By Lionel Vigil
News Americas, WASHINGTON, D.C., Mon. Feb. 13, 2023: US Vice President Harris recently announced the commitment of billions of dollars of US private investment in Central America. This accords with what many have known for some time: The only real solution to Central American migration is to address poverty, inequality, violence, climate change and other “push” factors. That means helping people build better lives and more inclusive and just societies so they can remain and thrive in their communities with family and friends.
This can be done. In fact, it’s been taking place for some years now. Take the long-term development projects I direct in Guatemala.
I and a handful of staff have been working in Guatemala’s coffee growing Chiquimula, Huehuetenango and Atitlan regions for years. Our organization’s programs seek to improve the lives of coffee growing and other families through the development of alternative income sources. It is a holistic approach, encompassing health, nutrition, clean water and savings and credit projects to build capital that can be invested in small businesses.
In Chiquimula, nearly 20,000 people working in coffee and other agriculture have participated in programs we coordinate with local partners and, where appropriate, government agencies. Farmers have started nearly 600 small businesses, using capital amassed through savings and credit groups managed they manage. The overwhelming majority of those businesses—494—were started by women.
The story is similar in Atitlan, where nearly 21,000 people have participated in economic and social development programs. Farmers and their families have started nearly 800 small businesses with capital amassed through savings and lent at very low interest rates. Again, women dominate here, having started 590 of these businesses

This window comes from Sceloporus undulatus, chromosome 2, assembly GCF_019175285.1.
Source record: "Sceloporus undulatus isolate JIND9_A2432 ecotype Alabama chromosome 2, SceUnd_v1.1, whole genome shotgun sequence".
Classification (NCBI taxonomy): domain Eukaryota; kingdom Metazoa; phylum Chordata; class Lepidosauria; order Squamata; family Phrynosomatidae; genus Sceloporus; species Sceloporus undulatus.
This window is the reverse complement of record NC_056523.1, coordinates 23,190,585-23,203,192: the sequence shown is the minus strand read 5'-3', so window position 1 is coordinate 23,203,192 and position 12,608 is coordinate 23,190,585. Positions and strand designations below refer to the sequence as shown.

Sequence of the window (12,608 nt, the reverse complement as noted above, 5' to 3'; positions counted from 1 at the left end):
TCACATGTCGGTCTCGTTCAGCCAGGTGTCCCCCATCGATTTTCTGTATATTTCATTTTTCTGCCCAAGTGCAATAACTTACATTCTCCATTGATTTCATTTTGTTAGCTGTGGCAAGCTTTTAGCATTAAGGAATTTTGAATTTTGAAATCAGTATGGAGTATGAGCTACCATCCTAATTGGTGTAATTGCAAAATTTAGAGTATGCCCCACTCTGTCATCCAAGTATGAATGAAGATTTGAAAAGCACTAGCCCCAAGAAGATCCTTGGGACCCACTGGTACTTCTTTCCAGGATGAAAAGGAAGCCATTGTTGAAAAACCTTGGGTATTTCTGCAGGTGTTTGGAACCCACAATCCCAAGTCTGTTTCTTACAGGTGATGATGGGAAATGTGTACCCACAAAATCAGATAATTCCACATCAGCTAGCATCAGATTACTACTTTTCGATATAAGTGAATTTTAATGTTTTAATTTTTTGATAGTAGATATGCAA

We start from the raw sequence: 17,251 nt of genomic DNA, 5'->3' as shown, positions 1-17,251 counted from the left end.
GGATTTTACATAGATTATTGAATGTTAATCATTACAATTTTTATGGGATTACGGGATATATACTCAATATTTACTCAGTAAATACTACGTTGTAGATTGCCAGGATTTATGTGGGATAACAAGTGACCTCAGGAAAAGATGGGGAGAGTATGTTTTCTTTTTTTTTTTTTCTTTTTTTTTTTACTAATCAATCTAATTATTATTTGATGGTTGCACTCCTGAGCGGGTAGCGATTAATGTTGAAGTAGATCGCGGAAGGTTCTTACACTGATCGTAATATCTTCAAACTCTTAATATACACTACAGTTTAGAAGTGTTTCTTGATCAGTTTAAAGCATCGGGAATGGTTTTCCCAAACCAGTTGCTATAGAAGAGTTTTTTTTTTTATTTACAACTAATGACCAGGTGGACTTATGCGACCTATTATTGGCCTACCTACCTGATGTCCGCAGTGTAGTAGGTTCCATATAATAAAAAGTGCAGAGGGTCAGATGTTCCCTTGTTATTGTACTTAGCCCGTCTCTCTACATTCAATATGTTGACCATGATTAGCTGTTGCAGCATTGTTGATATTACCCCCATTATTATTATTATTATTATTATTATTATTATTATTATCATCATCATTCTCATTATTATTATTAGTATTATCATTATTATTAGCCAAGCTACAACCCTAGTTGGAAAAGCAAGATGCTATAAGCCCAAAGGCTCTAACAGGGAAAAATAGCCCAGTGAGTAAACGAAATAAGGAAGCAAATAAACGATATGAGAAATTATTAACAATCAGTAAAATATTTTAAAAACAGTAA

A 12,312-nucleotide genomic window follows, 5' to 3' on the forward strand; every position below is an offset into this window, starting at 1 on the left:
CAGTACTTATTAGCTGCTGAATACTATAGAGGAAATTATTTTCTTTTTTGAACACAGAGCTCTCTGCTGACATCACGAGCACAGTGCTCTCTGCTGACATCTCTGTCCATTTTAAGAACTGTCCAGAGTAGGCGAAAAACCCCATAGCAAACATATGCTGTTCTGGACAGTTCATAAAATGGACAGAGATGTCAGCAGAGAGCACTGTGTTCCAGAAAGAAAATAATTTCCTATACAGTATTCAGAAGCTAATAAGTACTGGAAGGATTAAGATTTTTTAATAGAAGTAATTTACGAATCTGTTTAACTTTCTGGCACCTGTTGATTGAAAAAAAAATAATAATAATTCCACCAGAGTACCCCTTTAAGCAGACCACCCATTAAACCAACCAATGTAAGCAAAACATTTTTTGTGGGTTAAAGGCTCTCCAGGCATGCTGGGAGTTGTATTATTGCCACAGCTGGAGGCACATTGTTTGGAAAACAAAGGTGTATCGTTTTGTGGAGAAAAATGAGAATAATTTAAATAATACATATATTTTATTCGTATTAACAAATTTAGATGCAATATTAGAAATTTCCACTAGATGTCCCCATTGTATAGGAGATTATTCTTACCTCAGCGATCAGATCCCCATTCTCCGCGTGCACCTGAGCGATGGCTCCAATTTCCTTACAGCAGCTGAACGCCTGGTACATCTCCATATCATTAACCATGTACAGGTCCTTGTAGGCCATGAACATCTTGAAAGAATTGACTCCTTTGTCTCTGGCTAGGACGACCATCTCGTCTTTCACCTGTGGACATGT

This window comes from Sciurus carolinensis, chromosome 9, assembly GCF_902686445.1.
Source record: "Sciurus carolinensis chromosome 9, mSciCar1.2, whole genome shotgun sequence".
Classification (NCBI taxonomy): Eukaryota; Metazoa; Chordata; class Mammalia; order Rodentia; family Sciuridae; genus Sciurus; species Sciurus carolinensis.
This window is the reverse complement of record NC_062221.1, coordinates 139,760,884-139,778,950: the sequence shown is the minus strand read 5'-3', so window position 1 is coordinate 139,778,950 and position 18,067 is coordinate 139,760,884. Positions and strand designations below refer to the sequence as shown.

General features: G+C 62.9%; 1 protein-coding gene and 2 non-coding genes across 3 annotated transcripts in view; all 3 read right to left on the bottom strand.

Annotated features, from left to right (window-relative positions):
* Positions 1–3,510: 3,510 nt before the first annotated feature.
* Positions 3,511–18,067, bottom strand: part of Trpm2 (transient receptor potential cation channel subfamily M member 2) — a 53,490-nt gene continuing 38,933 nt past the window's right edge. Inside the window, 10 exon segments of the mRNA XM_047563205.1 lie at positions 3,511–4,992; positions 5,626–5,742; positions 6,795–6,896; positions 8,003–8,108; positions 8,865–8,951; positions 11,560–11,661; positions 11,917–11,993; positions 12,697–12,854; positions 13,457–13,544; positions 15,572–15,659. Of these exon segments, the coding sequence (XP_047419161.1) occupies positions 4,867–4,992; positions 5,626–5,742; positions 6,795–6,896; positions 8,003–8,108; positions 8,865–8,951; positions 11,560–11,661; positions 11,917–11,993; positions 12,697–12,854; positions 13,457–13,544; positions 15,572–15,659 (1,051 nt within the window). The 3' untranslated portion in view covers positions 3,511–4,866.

In addition to small businesses, farm families have added and increased production of fruits, vegetables and livestock. Surplus agricultural output is sold in local markets. In many cases, the profit is used to start small businesses, pay for children’s education and experience life above the poverty line.
The proof is in the pudding: Virtually no one who has participated in our programs in Atitlan and Chiquimula has moved to the US or out of Guatemala.
The success of these programs in rural Guatemala, which have been underway for nearly 10 years, convinced a private foundation to fund similar projects in Peru’s Ayacucho region. In a country suffering political instability and violence, the income and other gains already achieved by coffee growing communities in Ayacucho are proof Peru can remain on the path to sustainable development.
There are alternatives to harsh US immigration policies. They will not work overnight. Nor will they solve all the problems in Central America or other countries in Latin America. But innovative and patient development projects can—and do–help communities lift themselves from poverty and provide a reason to remain in one’s home.
EDITOR’S NOTE: Lionel Vigil is Regional Director for Latin America and the Caribbean at World Neighbors.